The barking dog

Bark, bark, bark!

Barking is a natural and completely normal dog behaviour.  It is one way for dogs to communicate with humans BUT if it becomes excessive or continual it could be a sign that there is problem that needs to be addressed.

When beginning to deal with a problem the most important thing is to determine the actual cause of the barking, as each cause will have its own treatment plan.  You should find out when, where and for how long your dog barks and what's causing them to bark.  Knowing the sound/pitch and sequence of the barking will also be of help.  Some detective work may be required to obtain this information, especially if the barking occurs when you are not home.  You may need to ask neighbours for help, drive or walk around the block and watch and listen for a while, or start a tape recorder or video camera.  Some of the common causes of, and possible help for, inappropriate barking can be:

Social isolation/frustration/attention seeking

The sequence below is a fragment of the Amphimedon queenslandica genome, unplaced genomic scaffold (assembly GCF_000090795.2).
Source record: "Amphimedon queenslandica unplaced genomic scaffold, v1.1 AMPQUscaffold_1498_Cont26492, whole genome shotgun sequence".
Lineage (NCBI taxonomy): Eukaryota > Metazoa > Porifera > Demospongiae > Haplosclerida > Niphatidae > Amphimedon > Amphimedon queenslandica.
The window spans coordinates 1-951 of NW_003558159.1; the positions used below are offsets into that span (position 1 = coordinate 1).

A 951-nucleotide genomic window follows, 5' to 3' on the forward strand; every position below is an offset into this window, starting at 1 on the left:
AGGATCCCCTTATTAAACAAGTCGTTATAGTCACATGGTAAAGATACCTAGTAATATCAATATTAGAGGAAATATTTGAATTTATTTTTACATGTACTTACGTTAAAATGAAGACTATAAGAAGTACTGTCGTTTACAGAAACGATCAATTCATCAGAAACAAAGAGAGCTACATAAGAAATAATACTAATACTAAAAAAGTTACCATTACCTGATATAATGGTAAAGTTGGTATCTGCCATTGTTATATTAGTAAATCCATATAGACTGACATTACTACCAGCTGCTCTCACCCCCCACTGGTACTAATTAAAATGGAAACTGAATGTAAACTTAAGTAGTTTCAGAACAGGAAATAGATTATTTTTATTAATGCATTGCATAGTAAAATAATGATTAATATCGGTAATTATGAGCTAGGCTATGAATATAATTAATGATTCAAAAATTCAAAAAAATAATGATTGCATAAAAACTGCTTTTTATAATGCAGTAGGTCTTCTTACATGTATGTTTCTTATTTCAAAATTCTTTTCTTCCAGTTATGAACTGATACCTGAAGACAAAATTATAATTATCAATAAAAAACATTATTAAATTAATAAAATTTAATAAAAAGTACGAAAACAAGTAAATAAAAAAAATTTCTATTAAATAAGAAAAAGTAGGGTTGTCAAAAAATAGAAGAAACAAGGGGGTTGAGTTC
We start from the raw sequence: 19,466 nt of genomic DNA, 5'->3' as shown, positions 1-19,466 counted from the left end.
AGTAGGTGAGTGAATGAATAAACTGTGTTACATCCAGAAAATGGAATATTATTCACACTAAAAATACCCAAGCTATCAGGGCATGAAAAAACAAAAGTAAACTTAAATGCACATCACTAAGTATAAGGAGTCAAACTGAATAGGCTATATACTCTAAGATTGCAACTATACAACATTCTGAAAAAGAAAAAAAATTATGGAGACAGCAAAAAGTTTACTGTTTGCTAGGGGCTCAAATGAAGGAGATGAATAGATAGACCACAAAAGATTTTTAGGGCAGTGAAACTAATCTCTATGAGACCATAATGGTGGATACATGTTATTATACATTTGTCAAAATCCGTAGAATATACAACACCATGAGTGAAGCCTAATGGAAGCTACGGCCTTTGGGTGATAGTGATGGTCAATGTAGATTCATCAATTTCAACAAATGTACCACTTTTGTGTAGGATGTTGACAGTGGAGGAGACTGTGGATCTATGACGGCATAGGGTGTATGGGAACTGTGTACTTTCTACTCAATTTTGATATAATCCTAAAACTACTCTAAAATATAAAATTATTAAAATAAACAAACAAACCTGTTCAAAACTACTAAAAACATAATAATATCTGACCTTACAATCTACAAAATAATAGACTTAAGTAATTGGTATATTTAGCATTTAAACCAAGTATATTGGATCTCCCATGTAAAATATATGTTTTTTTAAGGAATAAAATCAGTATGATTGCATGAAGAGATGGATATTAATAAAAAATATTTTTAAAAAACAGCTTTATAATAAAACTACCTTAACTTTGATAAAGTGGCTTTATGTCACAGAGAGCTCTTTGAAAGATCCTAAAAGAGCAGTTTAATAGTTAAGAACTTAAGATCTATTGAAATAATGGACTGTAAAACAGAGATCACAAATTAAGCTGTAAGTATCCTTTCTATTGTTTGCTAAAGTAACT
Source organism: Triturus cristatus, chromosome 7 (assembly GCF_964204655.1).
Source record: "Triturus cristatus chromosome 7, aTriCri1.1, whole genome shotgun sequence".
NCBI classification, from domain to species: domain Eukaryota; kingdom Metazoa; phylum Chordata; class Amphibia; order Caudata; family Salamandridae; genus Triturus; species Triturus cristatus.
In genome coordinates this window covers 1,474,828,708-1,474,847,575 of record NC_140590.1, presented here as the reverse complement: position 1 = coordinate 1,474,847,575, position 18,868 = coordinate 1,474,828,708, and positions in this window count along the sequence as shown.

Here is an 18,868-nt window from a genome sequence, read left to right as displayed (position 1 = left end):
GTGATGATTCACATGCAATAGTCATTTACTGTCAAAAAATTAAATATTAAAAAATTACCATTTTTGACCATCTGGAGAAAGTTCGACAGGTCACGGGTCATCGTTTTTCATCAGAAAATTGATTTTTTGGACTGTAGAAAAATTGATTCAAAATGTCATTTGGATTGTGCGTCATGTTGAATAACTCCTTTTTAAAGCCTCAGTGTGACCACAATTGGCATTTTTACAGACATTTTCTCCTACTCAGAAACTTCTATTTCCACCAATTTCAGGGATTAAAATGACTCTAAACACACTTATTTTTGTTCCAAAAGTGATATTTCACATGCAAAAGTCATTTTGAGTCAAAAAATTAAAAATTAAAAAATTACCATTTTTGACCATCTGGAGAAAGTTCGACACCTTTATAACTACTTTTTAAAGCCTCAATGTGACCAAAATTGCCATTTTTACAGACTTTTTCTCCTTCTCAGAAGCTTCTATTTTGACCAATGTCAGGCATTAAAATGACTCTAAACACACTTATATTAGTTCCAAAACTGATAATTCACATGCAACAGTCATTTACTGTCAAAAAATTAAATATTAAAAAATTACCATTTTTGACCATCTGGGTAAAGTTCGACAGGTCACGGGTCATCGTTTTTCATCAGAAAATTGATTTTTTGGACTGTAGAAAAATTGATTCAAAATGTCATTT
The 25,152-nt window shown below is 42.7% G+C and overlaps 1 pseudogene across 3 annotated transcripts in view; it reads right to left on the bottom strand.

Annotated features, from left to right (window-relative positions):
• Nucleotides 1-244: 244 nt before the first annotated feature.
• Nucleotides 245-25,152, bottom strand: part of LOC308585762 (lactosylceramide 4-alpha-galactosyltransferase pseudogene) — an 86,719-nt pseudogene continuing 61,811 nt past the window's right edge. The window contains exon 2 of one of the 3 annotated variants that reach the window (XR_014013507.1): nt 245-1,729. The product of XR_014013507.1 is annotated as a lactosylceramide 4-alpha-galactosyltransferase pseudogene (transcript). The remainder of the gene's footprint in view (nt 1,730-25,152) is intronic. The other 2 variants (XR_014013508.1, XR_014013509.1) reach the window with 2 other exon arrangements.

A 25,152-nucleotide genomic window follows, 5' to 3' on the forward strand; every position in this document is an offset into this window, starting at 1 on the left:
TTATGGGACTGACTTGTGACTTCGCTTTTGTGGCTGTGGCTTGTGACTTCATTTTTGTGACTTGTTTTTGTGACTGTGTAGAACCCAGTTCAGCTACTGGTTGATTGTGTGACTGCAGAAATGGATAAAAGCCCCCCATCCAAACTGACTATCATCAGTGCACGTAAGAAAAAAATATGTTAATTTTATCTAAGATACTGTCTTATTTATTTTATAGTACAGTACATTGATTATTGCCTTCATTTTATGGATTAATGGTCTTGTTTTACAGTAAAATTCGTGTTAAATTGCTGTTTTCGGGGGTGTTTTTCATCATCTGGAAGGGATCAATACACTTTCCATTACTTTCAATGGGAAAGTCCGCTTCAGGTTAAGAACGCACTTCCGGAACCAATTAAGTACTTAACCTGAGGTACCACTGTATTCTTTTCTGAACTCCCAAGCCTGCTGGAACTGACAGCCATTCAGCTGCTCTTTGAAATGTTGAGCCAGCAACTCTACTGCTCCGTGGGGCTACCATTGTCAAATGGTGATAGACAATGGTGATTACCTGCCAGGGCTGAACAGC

To help:

  • Provide adequate mental and physical stimulation/exercise on a daily basis
  • Consider a "Doggie Daycare" facility
  • Don't inadvertently reward the barking - i.e. by giving attention

Separation anxiety/fears or phobias

To help:

  • Desensitisation and counter-conditioning techniques should be used, with the assistance and supervision of a qualified trainer

Territorial/guarding/protective behaviour

To help:

  • Minimise the ability to rehearse the behaviour - if your dog barks at passing people/dogs, house them in area where they cannot see these things, so cannot practice barking at them
  • Don't inadvertently reward the barking - i.e. by encouraging your dog to bark at things they hear or see outside
  • Teach a "quiet" command

A note about bark collars and muzzles

The main drawback of a bark collar is that it doesn't address the underlying cause of the barking. You may be able to eliminate barking, but ‘symptom substitution' may occur and a dog may begin digging, escaping, or become destructive or even aggressive.  Bark collars can cause pain and stress to a dog and if the barking is due to anxiety, fear or phobia a bark collar may make the problem worse, as you cannot treat fear with fear.

You should never leave a muzzle on your dog unattended or for long periods of time, especially on a warm day.  A muzzle that is tight enough to prevent barking will also prevent a dog from opening its mouth to pant or drink, which could be disastrous.

Inappropriate barking can be a very complex topic, so please do not hesitate to give us a call or come in to see us at the Feilding clinic for more information or advice.

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